Pinecone Birdfeeders for Outdoor Learning in Preschool
Pinecone birdfeeders for outdoor learning in preschool and elementary school
Making pinecone birdfeeders is a great outdoor learning activity in preschool. *Please note- this activity cannot be done with children with nut allergies. You may substitute nut butter with suet, lard or another alternative AND make sure there are not nuts in your birdseeds.* It is an ideal activity to do in winter and early spring. These pinecone birdfeeders will attract birds to your garden and provide them with food to get them through the winter. As part of the activity, children can potentially help find and gather their own pinecones. This is a great opportunity for them to observe where pinecones come from and to begin to learn about plants.
Making pinecone birdfeeders is simple enough for young children to do. I have done this as part of outdoor learning in preschool and it’s a great way to help children think about changes in the seasons. You can discuss how the weather and plants change over the year and why we might be putting out food for the birds. This can open up all sorts of discussions about migration, where birds live, loss of habitat and more, depending on the children’s ages. Putting up birdfeeders is also a great way to attract birds so that they begin to observe and discuss birds and their behaviour.
The last time my son and I made these, the squirrels came and ate most of the seeds. While it wasn’t what we expected to happen, we did have a great time observing the squirrels! It was a great chance to talk about what squirrels and other animals eat and what they do in the winter. My children loved watching the squirrels eating the seeds and doing everything they could to pull the pinecones down.
What you need to make pinecone birdfeeders
- Peanut butter (suet, lard or another alterative if risk of nut allergy)
- Knife and plate or tray
The peanut butter will need to be spread all over the sides of the pinecones. Make sure that you leave some space at the top so that you can tie on string or twine. This way you will be be able to hang it from a tree branch. Spread the birdseed out on a tray. Once the peanut butter has been spread over the pinecone, roll it over the birdseed until it is completely covered. Finally, you can tie the string on the top.
Questions to ask
- Where did you find the pinecones? What did you notice?
- Where have the leaves gone? How have the trees changed?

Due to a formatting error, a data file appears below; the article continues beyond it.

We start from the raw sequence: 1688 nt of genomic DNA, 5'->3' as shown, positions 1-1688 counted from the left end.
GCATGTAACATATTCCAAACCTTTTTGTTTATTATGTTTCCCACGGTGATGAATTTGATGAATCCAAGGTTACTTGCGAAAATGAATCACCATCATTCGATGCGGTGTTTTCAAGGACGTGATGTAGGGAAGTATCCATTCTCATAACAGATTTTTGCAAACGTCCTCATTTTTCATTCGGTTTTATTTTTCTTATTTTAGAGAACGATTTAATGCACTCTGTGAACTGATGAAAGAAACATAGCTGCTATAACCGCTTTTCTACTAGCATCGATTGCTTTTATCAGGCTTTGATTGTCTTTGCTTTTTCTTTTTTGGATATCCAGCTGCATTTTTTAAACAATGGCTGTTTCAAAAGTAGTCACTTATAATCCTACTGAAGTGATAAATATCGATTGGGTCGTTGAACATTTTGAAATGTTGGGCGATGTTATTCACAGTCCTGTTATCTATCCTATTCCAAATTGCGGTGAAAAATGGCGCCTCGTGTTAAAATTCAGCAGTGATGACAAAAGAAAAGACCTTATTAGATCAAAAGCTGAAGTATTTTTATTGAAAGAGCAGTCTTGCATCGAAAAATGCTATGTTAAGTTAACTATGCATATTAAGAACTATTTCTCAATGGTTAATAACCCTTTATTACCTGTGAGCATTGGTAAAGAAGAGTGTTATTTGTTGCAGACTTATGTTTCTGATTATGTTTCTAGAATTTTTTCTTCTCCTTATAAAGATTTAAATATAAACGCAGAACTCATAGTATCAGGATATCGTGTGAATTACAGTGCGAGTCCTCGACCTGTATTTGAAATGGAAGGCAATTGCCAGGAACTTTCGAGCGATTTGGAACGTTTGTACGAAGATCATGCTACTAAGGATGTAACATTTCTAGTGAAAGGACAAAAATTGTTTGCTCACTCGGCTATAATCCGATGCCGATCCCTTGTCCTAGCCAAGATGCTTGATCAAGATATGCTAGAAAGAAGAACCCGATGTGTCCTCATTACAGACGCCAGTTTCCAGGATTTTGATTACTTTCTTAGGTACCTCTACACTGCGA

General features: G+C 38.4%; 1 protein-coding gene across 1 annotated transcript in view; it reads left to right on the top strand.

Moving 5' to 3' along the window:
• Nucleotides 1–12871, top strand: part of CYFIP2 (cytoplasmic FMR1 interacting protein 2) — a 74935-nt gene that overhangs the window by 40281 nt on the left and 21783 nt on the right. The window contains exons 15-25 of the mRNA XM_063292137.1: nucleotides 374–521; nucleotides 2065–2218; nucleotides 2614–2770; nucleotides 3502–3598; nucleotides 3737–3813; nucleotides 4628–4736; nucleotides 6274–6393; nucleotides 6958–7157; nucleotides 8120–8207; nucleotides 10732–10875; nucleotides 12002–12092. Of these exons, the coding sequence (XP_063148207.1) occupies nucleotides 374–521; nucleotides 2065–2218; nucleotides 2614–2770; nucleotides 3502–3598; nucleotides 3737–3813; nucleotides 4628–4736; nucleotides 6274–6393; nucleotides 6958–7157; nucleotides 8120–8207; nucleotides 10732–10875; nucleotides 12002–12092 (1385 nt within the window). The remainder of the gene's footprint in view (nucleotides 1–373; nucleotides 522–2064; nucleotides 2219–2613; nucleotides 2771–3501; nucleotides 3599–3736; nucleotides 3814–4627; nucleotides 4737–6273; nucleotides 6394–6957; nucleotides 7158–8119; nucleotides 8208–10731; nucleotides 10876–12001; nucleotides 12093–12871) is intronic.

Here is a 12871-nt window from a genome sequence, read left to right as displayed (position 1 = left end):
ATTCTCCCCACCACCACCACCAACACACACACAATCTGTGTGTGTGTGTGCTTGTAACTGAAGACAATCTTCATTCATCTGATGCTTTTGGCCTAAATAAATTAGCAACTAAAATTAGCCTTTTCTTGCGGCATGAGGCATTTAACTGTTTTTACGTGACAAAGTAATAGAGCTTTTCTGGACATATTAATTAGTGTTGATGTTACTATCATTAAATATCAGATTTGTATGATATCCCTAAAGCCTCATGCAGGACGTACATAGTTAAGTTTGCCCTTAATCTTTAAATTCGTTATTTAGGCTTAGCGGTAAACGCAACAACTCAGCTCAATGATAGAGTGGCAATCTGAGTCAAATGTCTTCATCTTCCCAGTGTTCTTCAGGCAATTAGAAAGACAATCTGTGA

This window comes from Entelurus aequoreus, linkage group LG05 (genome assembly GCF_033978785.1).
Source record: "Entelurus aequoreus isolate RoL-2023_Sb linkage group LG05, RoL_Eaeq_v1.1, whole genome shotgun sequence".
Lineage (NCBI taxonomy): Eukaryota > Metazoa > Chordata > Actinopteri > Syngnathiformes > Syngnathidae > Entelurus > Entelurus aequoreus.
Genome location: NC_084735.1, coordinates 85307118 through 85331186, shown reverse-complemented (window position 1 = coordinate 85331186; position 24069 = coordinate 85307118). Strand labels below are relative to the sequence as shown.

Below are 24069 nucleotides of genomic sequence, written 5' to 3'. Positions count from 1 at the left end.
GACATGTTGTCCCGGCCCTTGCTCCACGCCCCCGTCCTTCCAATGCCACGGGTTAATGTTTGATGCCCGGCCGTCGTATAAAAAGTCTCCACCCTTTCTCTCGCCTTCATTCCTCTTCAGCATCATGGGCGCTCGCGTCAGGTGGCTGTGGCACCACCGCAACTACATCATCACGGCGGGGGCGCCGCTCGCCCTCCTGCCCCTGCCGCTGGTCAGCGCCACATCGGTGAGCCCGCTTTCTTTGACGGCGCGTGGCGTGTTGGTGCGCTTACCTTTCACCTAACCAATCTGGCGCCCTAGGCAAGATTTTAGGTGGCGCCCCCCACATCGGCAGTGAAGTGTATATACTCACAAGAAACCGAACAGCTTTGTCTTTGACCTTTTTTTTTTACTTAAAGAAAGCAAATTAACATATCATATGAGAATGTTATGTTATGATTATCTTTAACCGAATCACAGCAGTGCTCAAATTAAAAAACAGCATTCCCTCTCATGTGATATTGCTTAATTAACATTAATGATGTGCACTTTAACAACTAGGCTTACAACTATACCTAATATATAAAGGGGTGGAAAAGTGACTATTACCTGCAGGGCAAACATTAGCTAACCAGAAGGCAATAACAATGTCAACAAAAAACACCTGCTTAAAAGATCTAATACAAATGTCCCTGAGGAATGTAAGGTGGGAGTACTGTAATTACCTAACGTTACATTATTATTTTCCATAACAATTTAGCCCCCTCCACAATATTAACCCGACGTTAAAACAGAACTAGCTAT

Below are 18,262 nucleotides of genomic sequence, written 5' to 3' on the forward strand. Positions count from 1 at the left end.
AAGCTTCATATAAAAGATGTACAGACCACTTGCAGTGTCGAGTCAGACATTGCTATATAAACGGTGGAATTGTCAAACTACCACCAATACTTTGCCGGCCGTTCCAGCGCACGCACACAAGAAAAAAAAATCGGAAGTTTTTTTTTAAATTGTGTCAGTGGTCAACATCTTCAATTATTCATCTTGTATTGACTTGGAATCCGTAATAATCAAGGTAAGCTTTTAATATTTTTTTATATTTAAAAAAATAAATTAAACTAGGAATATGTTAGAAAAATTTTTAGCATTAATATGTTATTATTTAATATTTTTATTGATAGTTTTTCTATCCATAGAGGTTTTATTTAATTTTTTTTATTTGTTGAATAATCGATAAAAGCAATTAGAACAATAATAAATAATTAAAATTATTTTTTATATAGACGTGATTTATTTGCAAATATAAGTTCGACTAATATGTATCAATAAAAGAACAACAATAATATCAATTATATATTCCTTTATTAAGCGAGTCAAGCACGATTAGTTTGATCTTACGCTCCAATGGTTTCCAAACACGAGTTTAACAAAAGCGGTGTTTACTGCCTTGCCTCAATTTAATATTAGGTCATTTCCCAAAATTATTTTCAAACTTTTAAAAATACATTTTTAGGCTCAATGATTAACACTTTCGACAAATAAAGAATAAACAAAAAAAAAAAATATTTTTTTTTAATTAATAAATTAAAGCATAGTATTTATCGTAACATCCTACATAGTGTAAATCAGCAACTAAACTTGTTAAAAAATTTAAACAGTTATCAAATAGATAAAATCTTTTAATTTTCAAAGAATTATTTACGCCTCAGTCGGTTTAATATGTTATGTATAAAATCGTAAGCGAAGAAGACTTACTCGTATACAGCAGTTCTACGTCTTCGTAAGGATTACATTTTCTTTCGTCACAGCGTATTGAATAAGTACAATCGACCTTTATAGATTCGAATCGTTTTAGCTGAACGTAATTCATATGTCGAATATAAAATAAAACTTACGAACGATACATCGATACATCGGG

- What animals have you noticed outside?
What they get from outdoor learning in preschool and elementary school
Taking part in things like birdwatching will help children develop observational skills and patients. It is also an opportunity for children to develop literacy skills, including reading and writing. Children can use books and charts to identify and learn about birds as well as record their observations. Children may also collect data by making tally charts based on the types of animals or birds they observe. Older children may be able to take it further by making pictographs or bar charts with the data they collect.
Learning outside is a great way for children to experience nature firsthand. According to Dr. Malone (2014), a review of worldwide research shows that outdoor learning leads to a plethora of benefits to children’s learning and wellbeing. Children who have learning experiences outside the classroom achieve better on tests, achieve higher results in knowledge and skills acquisition and show improved confidence and self-esteem. They also have better motor skills and physical fitness, show increased leadership qualities and environmental responsibility. Furthermore, they have improved social competence, attention, self-esteem and mental health. Outdoor learning has also been found to support learning in maths and science and the use of creative and critical thinking skills (Waliczek, T.M., Logan, P. & Zajicek, J.M., 2003).
In the winter, the weather can make it more challenging to get children outside. Making pinecone birdfeeders is a great way to get young children learning outside the classroom in colder weather. It provides an opportunity for children to think about animals– what they need to live and where they live (habitat). They can also observe the world around them and see how the environment changes during the winter months.
Pinecone birdfeeders – Take it further
Children can also make bird food fat cakes / Suet Cakes (post coming soon). These can be frozen and saved so if you make a batch you can put them out one at a time over the winter months.
You may want to see some other posts on outdoor learning in preschool and early years. This includes my posts on mud kitchens, music wall, reading tree, shapes with sticks, autumn learning activities, chalk clock, rock water painting or N’ice flower surprise.
K. A. Malone (2008). Every Experience Matters: An evidence based research report on the role of learning outside the classroom for children’s whole development from birth to eighteen years. Farming and Countryside Education (FACE). Available at: https://www.researchgate.net/profile/Karen_Malone3/publication/265231721_every_experience_matters_An_evidence_based_research_report_on_the_role_of_learning_outside_the_classroom_for_children’s_whole_development_from_birth_to_eighteen_years/links/54414e170cf2a6a049a5704f/every-experience-matters-An-evidence-based-research-report-on-the-role-of-learning-outside-the-classroom-for-childrens-whole-development-from-birth-to-eighteen-years.pdf [Accessed 15 November 2019]
Waliczek, T.M., Logan, P. & Zajicek, J.M. (2003). Exploring the Impact of Outdoor Environmental Activities on Children Using a Qualitative Text Data Analysis System. HortTechnology 13(4), 684-688.